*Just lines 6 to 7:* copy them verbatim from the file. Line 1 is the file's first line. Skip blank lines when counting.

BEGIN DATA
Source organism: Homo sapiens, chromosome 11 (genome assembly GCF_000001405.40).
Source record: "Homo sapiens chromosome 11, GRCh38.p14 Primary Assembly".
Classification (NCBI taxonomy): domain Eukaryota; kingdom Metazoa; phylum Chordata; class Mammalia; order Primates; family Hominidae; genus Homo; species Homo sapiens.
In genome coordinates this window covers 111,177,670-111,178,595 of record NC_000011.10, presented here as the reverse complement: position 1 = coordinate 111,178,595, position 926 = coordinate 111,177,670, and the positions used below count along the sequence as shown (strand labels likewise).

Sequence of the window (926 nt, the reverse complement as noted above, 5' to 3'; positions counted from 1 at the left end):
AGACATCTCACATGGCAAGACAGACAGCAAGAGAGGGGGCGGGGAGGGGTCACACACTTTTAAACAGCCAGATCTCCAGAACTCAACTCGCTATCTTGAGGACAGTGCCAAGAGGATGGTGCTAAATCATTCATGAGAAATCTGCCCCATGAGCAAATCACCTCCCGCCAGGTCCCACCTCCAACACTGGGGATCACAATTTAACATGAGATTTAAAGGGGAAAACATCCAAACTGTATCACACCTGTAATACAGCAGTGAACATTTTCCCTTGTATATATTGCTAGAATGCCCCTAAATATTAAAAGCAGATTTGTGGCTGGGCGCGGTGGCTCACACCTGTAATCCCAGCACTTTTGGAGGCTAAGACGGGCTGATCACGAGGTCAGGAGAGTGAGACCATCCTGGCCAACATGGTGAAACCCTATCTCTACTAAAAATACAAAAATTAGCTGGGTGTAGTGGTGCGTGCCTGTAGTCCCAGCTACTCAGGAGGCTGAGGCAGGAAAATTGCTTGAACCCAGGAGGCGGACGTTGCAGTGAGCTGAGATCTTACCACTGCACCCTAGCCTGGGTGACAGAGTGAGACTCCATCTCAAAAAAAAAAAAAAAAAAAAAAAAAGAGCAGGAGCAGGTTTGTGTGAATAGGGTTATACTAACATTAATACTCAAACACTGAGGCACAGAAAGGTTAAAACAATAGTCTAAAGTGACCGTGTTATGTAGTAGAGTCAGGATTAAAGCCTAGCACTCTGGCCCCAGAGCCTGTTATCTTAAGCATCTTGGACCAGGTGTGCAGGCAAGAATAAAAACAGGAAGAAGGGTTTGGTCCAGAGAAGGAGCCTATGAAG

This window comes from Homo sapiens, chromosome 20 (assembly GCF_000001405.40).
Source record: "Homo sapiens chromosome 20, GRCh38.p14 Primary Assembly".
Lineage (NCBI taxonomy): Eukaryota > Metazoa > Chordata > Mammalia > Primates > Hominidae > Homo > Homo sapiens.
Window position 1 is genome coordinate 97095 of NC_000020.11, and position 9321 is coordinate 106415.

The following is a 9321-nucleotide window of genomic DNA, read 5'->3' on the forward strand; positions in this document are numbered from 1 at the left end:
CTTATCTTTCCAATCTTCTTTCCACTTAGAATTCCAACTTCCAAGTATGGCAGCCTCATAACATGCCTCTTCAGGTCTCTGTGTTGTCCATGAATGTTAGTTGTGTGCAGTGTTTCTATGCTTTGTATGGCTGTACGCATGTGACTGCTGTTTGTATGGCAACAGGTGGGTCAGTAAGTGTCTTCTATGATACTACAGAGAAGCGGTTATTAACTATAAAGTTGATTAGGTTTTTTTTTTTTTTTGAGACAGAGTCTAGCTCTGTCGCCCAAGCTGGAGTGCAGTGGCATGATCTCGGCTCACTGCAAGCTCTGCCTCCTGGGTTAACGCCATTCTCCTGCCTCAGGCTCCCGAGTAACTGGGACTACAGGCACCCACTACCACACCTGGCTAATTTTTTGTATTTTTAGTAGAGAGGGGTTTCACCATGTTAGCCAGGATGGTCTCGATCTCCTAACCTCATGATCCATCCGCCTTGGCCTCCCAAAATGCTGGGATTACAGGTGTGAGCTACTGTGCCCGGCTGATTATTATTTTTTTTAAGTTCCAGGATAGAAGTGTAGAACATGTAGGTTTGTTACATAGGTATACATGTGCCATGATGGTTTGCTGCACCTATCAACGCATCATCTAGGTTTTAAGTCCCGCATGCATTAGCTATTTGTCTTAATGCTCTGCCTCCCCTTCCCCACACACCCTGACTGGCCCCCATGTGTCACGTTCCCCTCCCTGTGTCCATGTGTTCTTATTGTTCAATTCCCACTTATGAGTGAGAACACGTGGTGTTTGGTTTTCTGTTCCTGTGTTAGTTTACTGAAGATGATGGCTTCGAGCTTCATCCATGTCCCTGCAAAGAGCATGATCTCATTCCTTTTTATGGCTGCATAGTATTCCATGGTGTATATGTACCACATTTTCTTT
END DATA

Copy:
AGACATCTCACATGGCAAGACAGACAGCAAGAGAGGGGGCGGGGAGGGGTCACACACTTTTAAACAGCCAGATCTCCAGAACTCAACTCGCTATCTTGAGGACAGTGCCAAGAGGATGGTGCTAAATCATTCATGAGAAATCTGCCCCATGAGCAAATCACCTCCCGCCAGGTCCCACCTCCAACACTGGGGATCACAATTTAACATGAGATTTAAAGGGGAAAACATCCAAACTGTATCACACCTGTAATACAGCAGTGAACATTTTCCCTTGTATATATTGCTAGAATGCCCCTAAATATTAAAAGCAGATTTGTGGCTGGGCGCGGTGGCTCACACCTGTAATCCCAGCACTTTTGGAGGCTAAGACGGGCTGATCACGAGGTCAGGAGAGTGAGACCATCCTGGCCAACATGGTGAAACCCTATCTCTACTAAAAATACAAAAATTAGCTGGGTGTAGTGGTGCGTGCCTGTAGTCCCAGCTACTCAGGAGGCTGAGGCAGGAAAATTGCTTGAACCCAGGAGGCGGACGTTGCAGTGAGCTGAGATCTTACCACTGCACCCTAGCCTGGGTGACAGAGTGAGACTCCATCTCAAAAAAAAAAAAAAAAAAAAAAAAAGAGCAGGAGCAGGTTTGTGTGAATAGGGTTATACTAACATTAATACTCAAACACTGAGGCACAGAAAGGTTAAAACAATAGTCTAAAGTGACCGTGTTATGTAGTAGAGTCAGGATTAAAGCCTAGCACTCTGGCCCCAGAGCCTGTTATCTTAAGCATCTTGGACCAGGTGTGCAGGCAAGAATAAAAACAGGAAGAAGGGTTTGGTCCAGAGAAGGAGCCTATGAAG

This window comes from Homo sapiens, chromosome 20 (assembly GCF_000001405.40).